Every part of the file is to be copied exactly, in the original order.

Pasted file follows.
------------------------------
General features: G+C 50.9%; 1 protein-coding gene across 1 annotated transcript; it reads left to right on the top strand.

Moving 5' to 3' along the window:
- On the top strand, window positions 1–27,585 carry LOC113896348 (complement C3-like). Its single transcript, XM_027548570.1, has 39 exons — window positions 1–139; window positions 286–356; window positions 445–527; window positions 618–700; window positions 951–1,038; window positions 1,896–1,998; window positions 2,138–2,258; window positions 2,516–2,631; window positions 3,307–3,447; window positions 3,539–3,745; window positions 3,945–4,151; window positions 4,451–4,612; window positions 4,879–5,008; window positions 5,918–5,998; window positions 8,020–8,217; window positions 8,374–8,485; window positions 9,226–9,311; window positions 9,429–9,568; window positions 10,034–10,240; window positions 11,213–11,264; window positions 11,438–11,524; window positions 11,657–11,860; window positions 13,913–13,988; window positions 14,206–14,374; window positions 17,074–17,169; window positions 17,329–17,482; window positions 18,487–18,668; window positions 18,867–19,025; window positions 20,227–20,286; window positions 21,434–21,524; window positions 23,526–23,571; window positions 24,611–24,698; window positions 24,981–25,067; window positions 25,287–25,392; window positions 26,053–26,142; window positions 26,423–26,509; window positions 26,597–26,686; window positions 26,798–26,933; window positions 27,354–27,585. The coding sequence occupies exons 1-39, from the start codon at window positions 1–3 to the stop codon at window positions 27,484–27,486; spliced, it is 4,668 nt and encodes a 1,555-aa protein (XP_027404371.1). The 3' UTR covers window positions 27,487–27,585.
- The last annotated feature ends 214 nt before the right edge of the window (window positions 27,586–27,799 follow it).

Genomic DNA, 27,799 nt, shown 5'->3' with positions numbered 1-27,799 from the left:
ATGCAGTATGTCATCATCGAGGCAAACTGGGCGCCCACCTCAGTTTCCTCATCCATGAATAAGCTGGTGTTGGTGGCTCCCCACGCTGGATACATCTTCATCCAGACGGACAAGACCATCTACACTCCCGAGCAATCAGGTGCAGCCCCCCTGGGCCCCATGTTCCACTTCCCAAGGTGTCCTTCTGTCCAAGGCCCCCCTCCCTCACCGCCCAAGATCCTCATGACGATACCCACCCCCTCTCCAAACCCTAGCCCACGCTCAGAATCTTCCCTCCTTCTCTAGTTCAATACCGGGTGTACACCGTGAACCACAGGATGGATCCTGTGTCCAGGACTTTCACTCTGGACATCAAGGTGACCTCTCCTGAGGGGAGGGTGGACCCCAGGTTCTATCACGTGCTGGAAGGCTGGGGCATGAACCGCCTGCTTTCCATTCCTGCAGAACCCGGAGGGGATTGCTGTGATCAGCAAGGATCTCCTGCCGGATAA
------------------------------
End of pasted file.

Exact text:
General features: G+C 50.9%; 1 protein-coding gene across 1 annotated transcript; it reads left to right on the top strand.

Moving 5' to 3' along the window:
- On the top strand, window positions 1–27,585 carry LOC113896348 (complement C3-like). Its single transcript, XM_027548570.1, has 39 exons — window positions 1–139; window positions 286–356; window positions 445–527; window positions 618–700; window positions 951–1,038; window positions 1,896–1,998; window positions 2,138–2,258; window positions 2,516–2,631; window positions 3,307–3,447; window positions 3,539–3,745; window positions 3,945–4,151; window positions 4,451–4,612; window positions 4,879–5,008; window positions 5,918–5,998; window positions 8,020–8,217; window positions 8,374–8,485; window positions 9,226–9,311; window positions 9,429–9,568; window positions 10,034–10,240; window positions 11,213–11,264; window positions 11,438–11,524; window positions 11,657–11,860; window positions 13,913–13,988; window positions 14,206–14,374; window positions 17,074–17,169; window positions 17,329–17,482; window positions 18,487–18,668; window positions 18,867–19,025; window positions 20,227–20,286; window positions 21,434–21,524; window positions 23,526–23,571; window positions 24,611–24,698; window positions 24,981–25,067; window positions 25,287–25,392; window positions 26,053–26,142; window positions 26,423–26,509; window positions 26,597–26,686; window positions 26,798–26,933; window positions 27,354–27,585. The coding sequence occupies exons 1-39, from the start codon at window positions 1–3 to the stop codon at window positions 27,484–27,486; spliced, it is 4,668 nt and encodes a 1,555-aa protein (XP_027404371.1). The 3' UTR covers window positions 27,487–27,585.
- The last annotated feature ends 214 nt before the right edge of the window (window positions 27,586–27,799 follow it).

Genomic DNA, 27,799 nt, shown 5'->3' with positions numbered 1-27,799 from the left:
ATGCAGTATGTCATCATCGAGGCAAACTGGGCGCCCACCTCAGTTTCCTCATCCATGAATAAGCTGGTGTTGGTGGCTCCCCACGCTGGATACATCTTCATCCAGACGGACAAGACCATCTACACTCCCGAGCAATCAGGTGCAGCCCCCCTGGGCCCCATGTTCCACTTCCCAAGGTGTCCTTCTGTCCAAGGCCCCCCTCCCTCACCGCCCAAGATCCTCATGACGATACCCACCCCCTCTCCAAACCCTAGCCCACGCTCAGAATCTTCCCTCCTTCTCTAGTTCAATACCGGGTGTACACCGTGAACCACAGGATGGATCCTGTGTCCAGGACTTTCACTCTGGACATCAAGGTGACCTCTCCTGAGGGGAGGGTGGACCCCAGGTTCTATCACGTGCTGGAAGGCTGGGGCATGAACCGCCTGCTTTCCATTCCTGCAGAACCCGGAGGGGATTGCTGTGATCAGCAAGGATCTCCTGCCGGATAA